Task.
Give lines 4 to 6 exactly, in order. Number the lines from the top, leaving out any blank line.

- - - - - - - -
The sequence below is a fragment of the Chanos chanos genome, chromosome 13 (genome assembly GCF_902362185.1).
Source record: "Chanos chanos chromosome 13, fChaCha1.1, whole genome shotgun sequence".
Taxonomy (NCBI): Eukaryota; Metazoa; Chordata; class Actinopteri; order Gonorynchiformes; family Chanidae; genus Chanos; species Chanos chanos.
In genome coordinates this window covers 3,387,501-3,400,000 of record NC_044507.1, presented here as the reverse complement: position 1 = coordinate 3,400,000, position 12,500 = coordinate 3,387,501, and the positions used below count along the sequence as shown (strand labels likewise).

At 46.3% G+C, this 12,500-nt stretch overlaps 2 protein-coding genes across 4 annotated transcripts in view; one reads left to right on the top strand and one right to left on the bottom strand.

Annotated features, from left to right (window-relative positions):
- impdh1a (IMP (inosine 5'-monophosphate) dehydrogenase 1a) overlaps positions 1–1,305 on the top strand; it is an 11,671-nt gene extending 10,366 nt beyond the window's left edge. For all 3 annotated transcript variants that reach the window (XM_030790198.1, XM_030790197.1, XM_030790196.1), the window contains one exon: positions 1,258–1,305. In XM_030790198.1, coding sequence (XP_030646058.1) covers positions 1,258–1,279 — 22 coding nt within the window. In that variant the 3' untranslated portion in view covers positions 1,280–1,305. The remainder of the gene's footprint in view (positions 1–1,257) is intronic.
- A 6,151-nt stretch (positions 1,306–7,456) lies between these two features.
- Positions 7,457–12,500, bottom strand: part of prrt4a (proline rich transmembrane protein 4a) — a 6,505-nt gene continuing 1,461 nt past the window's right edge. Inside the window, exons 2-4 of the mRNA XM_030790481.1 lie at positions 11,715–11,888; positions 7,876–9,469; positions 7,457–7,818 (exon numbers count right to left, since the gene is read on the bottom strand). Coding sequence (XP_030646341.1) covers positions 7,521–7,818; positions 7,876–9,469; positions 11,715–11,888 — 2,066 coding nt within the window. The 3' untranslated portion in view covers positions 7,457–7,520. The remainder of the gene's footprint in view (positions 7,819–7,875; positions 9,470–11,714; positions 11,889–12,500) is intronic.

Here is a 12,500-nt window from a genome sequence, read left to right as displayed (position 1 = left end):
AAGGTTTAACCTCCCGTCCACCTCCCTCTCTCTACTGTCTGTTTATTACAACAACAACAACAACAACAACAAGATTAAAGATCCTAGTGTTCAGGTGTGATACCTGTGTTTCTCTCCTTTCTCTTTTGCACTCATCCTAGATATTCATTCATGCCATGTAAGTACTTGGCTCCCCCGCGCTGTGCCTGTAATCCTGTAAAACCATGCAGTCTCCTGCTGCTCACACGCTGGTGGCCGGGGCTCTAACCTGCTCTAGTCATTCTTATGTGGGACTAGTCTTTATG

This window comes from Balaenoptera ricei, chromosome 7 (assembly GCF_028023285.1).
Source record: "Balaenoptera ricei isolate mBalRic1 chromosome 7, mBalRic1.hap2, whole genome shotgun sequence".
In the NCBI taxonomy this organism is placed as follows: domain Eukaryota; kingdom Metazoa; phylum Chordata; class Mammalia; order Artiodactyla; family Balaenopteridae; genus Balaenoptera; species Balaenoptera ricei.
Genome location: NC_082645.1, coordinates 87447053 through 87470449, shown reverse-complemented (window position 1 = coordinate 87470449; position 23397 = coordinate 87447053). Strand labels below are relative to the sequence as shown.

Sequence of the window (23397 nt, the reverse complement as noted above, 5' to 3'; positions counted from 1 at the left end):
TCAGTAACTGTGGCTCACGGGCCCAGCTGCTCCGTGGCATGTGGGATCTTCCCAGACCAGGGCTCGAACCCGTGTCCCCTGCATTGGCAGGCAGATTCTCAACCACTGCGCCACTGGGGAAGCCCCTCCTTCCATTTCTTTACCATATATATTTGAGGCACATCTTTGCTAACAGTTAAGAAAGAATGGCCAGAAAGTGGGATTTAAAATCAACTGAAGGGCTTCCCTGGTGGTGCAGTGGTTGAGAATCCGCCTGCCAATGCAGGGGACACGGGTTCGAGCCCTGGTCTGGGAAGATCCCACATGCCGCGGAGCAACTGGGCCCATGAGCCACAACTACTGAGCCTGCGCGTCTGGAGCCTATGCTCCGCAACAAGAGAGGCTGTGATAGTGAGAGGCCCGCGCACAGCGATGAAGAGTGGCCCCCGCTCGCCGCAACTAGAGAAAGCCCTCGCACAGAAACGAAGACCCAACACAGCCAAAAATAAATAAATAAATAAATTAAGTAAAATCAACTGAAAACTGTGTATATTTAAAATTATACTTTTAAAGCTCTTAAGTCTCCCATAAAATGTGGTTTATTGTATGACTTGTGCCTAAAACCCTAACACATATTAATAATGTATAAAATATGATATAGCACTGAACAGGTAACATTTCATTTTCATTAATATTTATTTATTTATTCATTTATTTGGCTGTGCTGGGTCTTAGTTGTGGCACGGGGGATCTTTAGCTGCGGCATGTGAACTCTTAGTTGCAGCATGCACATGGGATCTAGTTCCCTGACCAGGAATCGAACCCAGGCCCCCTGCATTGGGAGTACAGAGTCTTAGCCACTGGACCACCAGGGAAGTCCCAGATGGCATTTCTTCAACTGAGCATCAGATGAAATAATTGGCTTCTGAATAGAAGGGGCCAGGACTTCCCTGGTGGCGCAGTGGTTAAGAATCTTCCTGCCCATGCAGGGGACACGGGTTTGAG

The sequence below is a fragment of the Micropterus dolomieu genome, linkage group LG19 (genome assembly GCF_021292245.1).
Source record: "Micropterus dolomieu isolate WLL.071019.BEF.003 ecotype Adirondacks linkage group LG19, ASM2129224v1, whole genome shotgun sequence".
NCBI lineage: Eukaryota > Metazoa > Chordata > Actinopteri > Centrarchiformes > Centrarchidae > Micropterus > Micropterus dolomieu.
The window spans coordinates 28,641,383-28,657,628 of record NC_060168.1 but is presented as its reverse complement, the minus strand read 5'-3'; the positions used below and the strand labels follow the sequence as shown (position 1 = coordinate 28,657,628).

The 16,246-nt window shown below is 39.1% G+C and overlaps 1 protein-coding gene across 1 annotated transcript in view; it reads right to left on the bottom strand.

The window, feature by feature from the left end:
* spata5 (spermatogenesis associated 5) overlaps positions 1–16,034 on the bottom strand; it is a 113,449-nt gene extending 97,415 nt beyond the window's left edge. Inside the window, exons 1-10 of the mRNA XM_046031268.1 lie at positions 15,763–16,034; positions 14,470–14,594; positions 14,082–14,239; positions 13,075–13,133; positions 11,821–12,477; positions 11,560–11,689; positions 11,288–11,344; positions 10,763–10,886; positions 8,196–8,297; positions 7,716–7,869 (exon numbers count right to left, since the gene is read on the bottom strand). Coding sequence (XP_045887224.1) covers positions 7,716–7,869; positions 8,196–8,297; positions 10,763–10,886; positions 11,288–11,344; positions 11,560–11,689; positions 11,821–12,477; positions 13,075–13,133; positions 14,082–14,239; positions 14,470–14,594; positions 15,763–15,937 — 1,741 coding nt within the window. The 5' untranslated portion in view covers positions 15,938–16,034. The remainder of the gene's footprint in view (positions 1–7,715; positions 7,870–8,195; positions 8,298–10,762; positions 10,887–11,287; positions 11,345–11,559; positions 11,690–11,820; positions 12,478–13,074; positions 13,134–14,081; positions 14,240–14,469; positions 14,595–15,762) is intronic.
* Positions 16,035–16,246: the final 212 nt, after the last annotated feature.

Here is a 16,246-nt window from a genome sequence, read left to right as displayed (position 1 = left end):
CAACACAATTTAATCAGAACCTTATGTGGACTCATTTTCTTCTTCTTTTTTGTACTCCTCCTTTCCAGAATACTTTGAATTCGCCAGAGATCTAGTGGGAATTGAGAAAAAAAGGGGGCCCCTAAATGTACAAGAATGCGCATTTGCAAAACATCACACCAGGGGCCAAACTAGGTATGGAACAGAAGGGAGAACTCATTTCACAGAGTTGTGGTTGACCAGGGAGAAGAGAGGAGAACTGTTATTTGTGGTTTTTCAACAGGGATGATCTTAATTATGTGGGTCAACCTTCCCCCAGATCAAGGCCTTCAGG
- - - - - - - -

In genome coordinates this window covers 3,387,501-3,400,000 of record NC_044507.1, presented here as the reverse complement: position 1 = coordinate 3,400,000, position 12,500 = coordinate 3,387,501, and the positions used below count along the sequence as shown (strand labels likewise).

At 46.3% G+C, this 12,500-nt stretch overlaps 2 protein-coding genes across 4 annotated transcripts in view; one reads left to right on the top strand and one right to left on the bottom strand.

Annotated features, from left to right (window-relative positions):